It’s turkey breeding season on the Central Coast, and that means some wild toms are getting territorial and aggressive.
One of their favorite spots to roam and strut is at Cal Poly, where they’ve been spotted displaying their feathers, chasing down students and providing fodder for entertaining videos.
One recent scene was captured on a video titled “Gang of Turkeys Attack College Student,” posted on Facebook by UNILAD this week. It’s since been viewed more than one million times.
The video shows three turkeys antagonizing a person wearing a backpack on the sidewalk of Grand Avenue in front of the Sierra Madre and Yosemite residence halls.
Sign Up and Save
Get six months of free digital access to The Tribune
She tries to swat them away, but they surround her, even as she enters a getaway vehicle.
As the vehicle drives off, the persistent turkeys give chase, running along side the car. A San Luis Obispo Regional Transit Authority bus passes through the scene, confirming it’s Cal Poly.
Common sight on campus
The spectacle is an annual event on campus this time of year, which is home to the large birds due to rural surroundings that provide habitat for fowl that are surprisingly fast on their feet.
Stories historically abound of them giving chase, pecking legs with their beaks or swatting people with their sharp spurs.
Fish and Wildlife Capt. Tom Tognazzini said the turkeys are particularly active now because it’s the beginning of breeding season. Toms are displaying feathers and getting aggressive to claim territory for breeding.
Tognazzini said he frequently receives calls about ornery turkeys badgering people at Cal Poly, Camp SLO and near the Sheriff’s Office.
Male turkeys will fight, and the dominant turkey will breed with a hen, he said.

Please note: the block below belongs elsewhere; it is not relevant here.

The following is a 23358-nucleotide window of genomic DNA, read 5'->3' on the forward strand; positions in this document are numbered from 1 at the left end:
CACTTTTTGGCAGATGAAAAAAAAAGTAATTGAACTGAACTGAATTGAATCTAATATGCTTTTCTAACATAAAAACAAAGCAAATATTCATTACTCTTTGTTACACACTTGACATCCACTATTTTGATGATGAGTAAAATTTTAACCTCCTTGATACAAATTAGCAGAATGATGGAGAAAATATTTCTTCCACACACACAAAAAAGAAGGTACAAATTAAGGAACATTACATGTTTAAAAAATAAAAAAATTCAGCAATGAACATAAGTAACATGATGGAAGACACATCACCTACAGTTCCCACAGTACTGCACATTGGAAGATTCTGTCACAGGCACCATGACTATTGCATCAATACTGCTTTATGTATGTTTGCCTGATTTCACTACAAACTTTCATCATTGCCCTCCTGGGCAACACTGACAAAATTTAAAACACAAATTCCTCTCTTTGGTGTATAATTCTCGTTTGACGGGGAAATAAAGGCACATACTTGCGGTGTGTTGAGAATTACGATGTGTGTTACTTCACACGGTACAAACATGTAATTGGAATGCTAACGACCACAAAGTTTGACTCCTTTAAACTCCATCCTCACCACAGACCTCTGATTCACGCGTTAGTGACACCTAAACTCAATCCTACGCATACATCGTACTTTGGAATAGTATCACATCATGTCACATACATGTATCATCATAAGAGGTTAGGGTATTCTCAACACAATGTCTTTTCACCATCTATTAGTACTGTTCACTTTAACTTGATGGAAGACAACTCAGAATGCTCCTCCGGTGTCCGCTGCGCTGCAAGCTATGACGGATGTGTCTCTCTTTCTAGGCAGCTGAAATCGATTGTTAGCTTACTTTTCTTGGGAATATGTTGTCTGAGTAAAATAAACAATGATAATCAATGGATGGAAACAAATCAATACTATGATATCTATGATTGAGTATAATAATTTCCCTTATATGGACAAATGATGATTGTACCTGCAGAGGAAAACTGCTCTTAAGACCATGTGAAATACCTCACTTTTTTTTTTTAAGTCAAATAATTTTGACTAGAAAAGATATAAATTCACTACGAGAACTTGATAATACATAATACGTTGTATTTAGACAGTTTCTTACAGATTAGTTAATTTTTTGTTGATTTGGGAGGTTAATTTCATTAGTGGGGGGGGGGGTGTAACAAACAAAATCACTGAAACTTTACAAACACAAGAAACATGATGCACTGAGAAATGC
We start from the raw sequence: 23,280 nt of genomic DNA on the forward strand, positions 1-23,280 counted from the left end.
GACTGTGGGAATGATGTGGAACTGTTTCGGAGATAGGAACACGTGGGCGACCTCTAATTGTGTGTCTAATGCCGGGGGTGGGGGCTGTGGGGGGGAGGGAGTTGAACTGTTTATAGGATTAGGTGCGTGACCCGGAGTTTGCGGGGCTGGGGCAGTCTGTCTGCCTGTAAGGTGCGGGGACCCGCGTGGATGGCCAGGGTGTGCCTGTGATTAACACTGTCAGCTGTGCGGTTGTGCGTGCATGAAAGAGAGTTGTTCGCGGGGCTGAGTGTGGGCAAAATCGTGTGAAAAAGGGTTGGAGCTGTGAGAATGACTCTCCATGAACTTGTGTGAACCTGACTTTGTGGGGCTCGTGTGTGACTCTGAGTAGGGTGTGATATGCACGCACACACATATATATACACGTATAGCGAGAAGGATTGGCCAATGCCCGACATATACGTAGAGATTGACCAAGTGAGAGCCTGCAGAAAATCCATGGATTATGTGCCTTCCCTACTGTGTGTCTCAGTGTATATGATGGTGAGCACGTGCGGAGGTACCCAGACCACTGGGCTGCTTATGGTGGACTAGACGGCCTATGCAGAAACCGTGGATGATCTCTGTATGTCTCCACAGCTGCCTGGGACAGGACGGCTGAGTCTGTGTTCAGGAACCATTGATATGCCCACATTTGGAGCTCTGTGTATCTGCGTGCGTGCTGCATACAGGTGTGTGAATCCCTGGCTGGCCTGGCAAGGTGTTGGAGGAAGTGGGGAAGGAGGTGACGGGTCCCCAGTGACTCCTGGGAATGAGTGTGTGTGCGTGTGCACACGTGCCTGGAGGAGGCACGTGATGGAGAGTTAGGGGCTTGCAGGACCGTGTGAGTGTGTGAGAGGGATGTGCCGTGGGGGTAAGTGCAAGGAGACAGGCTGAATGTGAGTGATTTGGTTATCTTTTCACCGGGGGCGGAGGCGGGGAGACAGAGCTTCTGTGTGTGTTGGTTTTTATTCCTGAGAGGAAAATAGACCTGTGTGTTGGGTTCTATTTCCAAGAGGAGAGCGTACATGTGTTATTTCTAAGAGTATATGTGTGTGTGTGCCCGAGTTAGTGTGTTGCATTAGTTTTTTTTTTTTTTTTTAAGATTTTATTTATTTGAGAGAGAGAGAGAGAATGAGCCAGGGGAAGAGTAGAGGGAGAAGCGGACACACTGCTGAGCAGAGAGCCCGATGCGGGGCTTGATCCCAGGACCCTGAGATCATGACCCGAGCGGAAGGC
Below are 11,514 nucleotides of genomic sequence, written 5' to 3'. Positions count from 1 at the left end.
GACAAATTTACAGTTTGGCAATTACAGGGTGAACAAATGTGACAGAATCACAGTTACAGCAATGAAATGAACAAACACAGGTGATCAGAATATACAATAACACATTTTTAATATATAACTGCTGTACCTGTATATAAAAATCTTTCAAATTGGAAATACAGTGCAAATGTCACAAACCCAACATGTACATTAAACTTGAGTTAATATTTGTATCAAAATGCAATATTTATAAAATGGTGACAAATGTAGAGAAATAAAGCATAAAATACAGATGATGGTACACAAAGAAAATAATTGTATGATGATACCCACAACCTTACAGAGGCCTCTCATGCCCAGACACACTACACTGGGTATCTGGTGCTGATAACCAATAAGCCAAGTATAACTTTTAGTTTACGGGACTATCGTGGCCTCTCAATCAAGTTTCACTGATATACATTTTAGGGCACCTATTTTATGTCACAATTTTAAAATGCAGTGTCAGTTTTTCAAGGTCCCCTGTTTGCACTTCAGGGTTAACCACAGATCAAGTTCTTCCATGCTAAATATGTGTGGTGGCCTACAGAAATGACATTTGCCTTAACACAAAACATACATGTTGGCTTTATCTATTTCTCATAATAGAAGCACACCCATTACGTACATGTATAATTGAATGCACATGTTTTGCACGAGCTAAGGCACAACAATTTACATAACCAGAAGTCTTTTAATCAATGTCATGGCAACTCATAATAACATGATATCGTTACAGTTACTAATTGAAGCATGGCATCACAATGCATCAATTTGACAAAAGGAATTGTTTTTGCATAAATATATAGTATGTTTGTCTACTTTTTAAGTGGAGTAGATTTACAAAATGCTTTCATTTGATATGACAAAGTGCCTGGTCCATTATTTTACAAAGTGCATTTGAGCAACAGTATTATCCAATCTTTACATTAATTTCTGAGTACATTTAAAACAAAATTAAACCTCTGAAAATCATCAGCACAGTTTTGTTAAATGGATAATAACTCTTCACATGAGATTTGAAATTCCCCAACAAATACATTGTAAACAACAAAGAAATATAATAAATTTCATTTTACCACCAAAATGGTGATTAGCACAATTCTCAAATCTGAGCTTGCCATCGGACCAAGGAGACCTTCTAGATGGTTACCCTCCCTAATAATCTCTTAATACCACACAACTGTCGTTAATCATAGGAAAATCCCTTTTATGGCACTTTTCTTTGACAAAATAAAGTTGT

While the toms roost in trees, the hens stay on the ground and lay an egg a day. When a hen has laid a clutch of around 10 or so, she’ll sit on the nest until they hatch and little, bright yellow chicks emerge.
Beware protective mama turkeys
It was after chicks were hatched on campus one day a few years ago that a turkey kerfuffle sent a professor to the hospital.
As Tognazzini remembers it, a hen with her feeding chicks were trapped between two buildings. When class got out, students and teachers walked through the area, disturbing the hen.
“She’s going to defend her chicks,” Tognazzini said. “She flew up because the chicks were just a few days old.”
The hen barreled toward a student, who held up a backpack in defense. The student jumped back, right into a professor who fell and hit their head on the concrete, he recalled.
An ambulance carried the professor away as Tognazzini arrived to gather the eight or nine chicks and relocate the family into the hills.
So what should you do if find yourself in a rafter of turkeys or if a solo tom is trying to take you on?
Do not run.
“They’re pretty fast. They can outrun you,” Tognazzini said. Instead, he said, “Swat it with a stick. Should curtail the threat.”
For those so inclined, turkey hunting season begins March 30.
And no, you cannot shoot one on campus, even with a bow and arrow.